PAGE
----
clock menu more-arrow no yes

Filed under:

J.T. Realmuto doesn’t make the Phillies contenders, but it gets them closer

New, 53 comments

Work remains to compete in the ultra tough NL East.

MLB: Philadelphia Phillies at Washington Nationals Brad Mills-USA TODAY Sports

The Phillies did what they had to do.

Team president of baseball operations (can we find a shorter way to say this at some point?) Dave Dombrowski and team owner John Middleton ponied up the dough and signed J.T. Realmuto to a record contract for catchers, $115.5 million over five years, $100,000 more per season ($23.1 million) than the previous record-holder, Joe Mauer. It is the richest free agent deal ever signed by a catcher, beating the previous record set by Brian McCann at $85 million (Joe Mauer and Buster Posey’s deals were contract extensions with their existing teams), and brings J.T. back to the place he’s called home for the last two years.

Whether the pandemic ended up working out in the Phils’ favor is arguable. The $115.5 million contract is likely the kind of money Middleton was hoping to keep Realmuto for last spring. The bidding war Phils fans feared would take place this winter for Realmuto’s services never materialized due to a pandemic-induced reluctance by most teams to spend money on players. The Phillies also lucked out when the Mets chose not to pursue Realmuto and instead signed James McCann to a free agent deal, a move that undercut J.T.’s market severely.

While it appears the Phillies won the day, Realmuto became the highest paid catcher of all time on an average annual value basis. In terms of real-world cash, Middleton will pay Realmuto just $10 million this year, with the other $10 million of his $20 million salary in 2021 being paid in $5 million increments in 2026 and ‘27. It is a deal that gives the owner some flexibility at a time of lost revenue from a shortened 2020 season with no fans and prospects lingering of a similar season this year.

Friend of the Hittin’ Season podcast, ESPN’s Dan Szymborski, released an updated version of his ZiPS projections which sees Realmuto’s production over a full 2021 season thusly: .272/.333/.490 with 26 HRs, 98 RBIs, and OPS+ of 114 and an fWAR of 4.1.

Those numbers can be matched by a scant few other catchers in baseball, and Realmuto does it on a year-in, year-out basis. Having an offensively capable catcher who also provides top-notch defense and base running is like owning a unicorn. You don’t let those types of players go.

Of course, as the ZiPS projections note, retaining Realmuto does not make the Phillies the favorites in the NL East. In fact, it doesn’t even make them a .500 ball club.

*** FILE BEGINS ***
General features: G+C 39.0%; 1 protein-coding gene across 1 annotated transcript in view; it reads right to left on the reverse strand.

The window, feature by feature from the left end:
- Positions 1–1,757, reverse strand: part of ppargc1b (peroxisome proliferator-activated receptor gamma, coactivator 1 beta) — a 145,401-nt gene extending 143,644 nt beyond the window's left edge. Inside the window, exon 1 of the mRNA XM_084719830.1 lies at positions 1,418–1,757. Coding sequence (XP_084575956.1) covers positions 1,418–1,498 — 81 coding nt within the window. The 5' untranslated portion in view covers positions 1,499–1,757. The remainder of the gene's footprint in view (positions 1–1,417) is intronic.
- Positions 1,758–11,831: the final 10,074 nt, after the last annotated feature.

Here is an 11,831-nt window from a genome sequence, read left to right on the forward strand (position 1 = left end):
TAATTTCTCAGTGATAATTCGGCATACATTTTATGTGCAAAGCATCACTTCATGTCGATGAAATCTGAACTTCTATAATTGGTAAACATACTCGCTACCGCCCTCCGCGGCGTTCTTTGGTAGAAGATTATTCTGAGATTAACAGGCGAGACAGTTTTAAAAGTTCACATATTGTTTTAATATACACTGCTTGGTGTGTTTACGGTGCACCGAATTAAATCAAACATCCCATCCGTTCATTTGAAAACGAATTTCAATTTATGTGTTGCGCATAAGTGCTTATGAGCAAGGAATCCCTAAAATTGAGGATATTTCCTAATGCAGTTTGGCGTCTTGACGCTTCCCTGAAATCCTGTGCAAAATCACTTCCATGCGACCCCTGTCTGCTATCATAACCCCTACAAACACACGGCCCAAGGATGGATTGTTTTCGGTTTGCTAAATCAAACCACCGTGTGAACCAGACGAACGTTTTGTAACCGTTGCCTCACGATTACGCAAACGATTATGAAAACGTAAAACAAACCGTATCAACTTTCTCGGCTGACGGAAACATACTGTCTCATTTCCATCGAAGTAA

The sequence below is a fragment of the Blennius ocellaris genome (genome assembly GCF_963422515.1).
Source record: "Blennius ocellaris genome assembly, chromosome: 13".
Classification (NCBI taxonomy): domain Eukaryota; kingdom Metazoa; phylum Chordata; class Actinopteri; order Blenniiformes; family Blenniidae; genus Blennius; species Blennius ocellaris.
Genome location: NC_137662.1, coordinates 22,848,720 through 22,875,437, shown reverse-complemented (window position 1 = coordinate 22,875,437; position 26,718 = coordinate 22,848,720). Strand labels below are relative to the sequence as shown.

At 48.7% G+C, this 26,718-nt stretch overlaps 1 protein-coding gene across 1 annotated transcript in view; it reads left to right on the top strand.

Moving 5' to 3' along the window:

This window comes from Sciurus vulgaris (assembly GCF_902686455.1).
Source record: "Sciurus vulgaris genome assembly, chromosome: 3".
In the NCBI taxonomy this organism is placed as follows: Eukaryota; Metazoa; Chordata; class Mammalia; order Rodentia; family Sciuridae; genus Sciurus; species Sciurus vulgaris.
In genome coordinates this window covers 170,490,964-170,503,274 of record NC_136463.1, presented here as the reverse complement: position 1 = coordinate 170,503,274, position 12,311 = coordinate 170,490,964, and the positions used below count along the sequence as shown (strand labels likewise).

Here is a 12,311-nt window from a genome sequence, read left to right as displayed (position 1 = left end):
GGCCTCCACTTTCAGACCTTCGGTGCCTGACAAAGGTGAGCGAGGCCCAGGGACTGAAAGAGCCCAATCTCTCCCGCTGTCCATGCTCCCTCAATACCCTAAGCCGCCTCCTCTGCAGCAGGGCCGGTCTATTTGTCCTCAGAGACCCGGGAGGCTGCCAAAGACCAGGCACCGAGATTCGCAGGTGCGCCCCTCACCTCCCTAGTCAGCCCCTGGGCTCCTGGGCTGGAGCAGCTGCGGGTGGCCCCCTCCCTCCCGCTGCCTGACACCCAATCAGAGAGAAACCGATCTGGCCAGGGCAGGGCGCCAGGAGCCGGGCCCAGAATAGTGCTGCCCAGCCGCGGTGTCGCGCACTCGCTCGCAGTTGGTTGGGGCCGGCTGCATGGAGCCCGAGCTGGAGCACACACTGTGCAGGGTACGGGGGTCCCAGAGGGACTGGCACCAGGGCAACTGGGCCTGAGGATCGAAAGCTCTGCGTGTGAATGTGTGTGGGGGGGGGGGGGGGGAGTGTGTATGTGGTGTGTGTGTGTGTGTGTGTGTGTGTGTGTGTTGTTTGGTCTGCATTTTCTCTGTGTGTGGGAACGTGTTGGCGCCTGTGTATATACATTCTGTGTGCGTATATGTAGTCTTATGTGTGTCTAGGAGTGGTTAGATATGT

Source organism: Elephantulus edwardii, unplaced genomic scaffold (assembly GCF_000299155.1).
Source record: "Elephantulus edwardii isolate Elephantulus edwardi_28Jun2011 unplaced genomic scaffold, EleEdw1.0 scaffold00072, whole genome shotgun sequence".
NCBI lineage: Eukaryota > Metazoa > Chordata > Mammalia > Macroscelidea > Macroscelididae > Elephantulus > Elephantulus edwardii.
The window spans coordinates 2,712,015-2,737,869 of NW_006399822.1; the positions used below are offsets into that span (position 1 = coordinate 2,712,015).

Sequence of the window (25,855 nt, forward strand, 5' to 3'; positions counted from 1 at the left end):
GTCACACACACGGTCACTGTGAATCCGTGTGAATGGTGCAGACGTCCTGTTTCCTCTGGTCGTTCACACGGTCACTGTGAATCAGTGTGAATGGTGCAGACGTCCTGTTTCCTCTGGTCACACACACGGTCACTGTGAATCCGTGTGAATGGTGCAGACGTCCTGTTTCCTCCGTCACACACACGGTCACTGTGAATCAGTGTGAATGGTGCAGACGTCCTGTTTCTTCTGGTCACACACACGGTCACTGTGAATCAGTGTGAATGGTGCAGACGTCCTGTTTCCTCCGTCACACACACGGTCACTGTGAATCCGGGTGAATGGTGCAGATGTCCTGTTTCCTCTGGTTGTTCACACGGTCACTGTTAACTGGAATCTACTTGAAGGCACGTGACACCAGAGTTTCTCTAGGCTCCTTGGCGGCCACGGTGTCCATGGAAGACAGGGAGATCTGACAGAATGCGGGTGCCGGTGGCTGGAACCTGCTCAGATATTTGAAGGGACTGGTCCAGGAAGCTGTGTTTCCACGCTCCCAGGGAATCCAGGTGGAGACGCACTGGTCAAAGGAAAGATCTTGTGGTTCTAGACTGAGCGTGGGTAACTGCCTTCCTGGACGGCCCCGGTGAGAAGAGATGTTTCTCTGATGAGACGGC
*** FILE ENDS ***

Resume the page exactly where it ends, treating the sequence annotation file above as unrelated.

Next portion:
That the addition, or re-acquisition, of Realmuto doesn’t catapult the Phillies into contender status is not surprising. They missed the postseason last year with him and adding him back onto the team essentially only keeps their heads afloat. According to ZiPS, the most likely outcome has the Phils finishing in 4th place, 80-82, 11 games behind the Braves, 10 behind the Mets and still six games worse than the Washington Nationals, with a 9.5% chance to make the postseason.

Additional holes remain, most notably at shortstop, the starting rotation and the bullpen. An upgrade in center field could also be useful. Andrelton Simmons, Freddy Galvis and Marcus Semien have all agreed to free agent contracts in recent days, however, former Phil Didi Gregorius remains available. His left-handed bat and competent defense at shortstop would be a most welcome addition. Gregorius is said to be seeking a multi-year deal, and with the other shortstop options consisting of Jean Segura or Scott Kingery starting everyday, a reunion with Didi would seem to make sense.

If Middleton can afford it.

The Phils can make up more ground in the standings if they sign Gregorius, who would have been worth a prorated 3.8 fWAR over a 162-game season last year, but even that still likely leaves them in 4th place, with Spencer Howard and Vince Velasquez starting every fifth day. That’s less than ideal. Rick Porcello, Cole Hamels, Jake Odorizzi, James Paxton and a slew of other pitchers are still available to fill out the rotation, and relievers Alex Colome, Mark Melancon, Joakim Soria and others would help support a bullpen that almost has to be better than last year’s. Jackie Bradley Jr. is a center fielder who would give the team a much needed infusion of defense with some pop, and/or the Phils could look to fill an infield spot with Kolten Wong at second base and play Segura/Kingery at shortstop.

Adding Realmuto to the 2021 Phillies doesn’t make them any better than they were last season, but it doesn’t make them worse, and that’s the key.

A future without J.T. behind the plate looked bleak. There were no answers at that position in the minors, and few options in free agency in the next few seasons that offered the kind of production Realmuto will likely provide. The addition of Realmuto doesn’t make the Phillies a playoff team in 2021, but if everything breaks right, they can do it, even with only minimal additions.

However, not adding him would have assured the Phils they would be out of the postseason mix this season and likely in future seasons, too.

The Phillies had to do this. They had no choice. They had to keep the fanbase interested, give fans a reason to hope. More additions are needed to truly compete in the toughest division in baseball, but at least with Realmuto back in the fold, there is hope.

On the latest edition of Hittin’ Season, Justin Klugh, Chris Jones and I conducted an emergency podcast breaking down the signing with more discussion on the rest of the off-season could look like for the Phillies. Check it out!

SUBSCRIBE: Apple Podcasts | Google Podcasts | Spotify | Stitcher | RSS | iHeart